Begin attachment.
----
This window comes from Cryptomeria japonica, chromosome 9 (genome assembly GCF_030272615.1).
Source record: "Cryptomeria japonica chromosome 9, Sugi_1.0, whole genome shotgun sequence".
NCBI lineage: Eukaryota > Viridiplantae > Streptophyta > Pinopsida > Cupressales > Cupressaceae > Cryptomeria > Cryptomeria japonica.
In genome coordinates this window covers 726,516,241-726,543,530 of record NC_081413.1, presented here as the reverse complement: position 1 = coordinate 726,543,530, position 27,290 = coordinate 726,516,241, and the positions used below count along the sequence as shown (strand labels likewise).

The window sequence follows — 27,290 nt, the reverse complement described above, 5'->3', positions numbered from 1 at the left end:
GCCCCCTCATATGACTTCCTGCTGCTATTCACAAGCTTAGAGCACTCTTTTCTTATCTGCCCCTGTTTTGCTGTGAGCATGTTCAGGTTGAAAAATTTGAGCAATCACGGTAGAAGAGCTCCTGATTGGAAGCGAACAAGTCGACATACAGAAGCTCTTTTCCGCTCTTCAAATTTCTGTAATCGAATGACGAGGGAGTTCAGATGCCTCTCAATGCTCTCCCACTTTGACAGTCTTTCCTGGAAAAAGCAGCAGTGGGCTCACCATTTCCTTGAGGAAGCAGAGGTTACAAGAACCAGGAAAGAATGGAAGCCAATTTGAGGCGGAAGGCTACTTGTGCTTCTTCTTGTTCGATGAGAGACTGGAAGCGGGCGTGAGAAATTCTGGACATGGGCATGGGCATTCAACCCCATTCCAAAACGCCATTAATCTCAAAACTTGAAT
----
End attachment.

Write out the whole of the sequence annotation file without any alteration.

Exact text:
This window comes from Cryptomeria japonica, chromosome 9 (genome assembly GCF_030272615.1).
Source record: "Cryptomeria japonica chromosome 9, Sugi_1.0, whole genome shotgun sequence".
NCBI lineage: Eukaryota > Viridiplantae > Streptophyta > Pinopsida > Cupressales > Cupressaceae > Cryptomeria > Cryptomeria japonica.
In genome coordinates this window covers 726,516,241-726,543,530 of record NC_081413.1, presented here as the reverse complement: position 1 = coordinate 726,543,530, position 27,290 = coordinate 726,516,241, and the positions used below count along the sequence as shown (strand labels likewise).

The window sequence follows — 27,290 nt, the reverse complement described above, 5'->3', positions numbered from 1 at the left end:
GCCCCCTCATATGACTTCCTGCTGCTATTCACAAGCTTAGAGCACTCTTTTCTTATCTGCCCCTGTTTTGCTGTGAGCATGTTCAGGTTGAAAAATTTGAGCAATCACGGTAGAAGAGCTCCTGATTGGAAGCGAACAAGTCGACATACAGAAGCTCTTTTCCGCTCTTCAAATTTCTGTAATCGAATGACGAGGGAGTTCAGATGCCTCTCAATGCTCTCCCACTTTGACAGTCTTTCCTGGAAAAAGCAGCAGTGGGCTCACCATTTCCTTGAGGAAGCAGAGGTTACAAGAACCAGGAAAGAATGGAAGCCAATTTGAGGCGGAAGGCTACTTGTGCTTCTTCTTGTTCGATGAGAGACTGGAAGCGGGCGTGAGAAATTCTGGACATGGGCATGGGCATTCAACCCCATTCCAAAACGCCATTAATCTCAAAACTTGAAT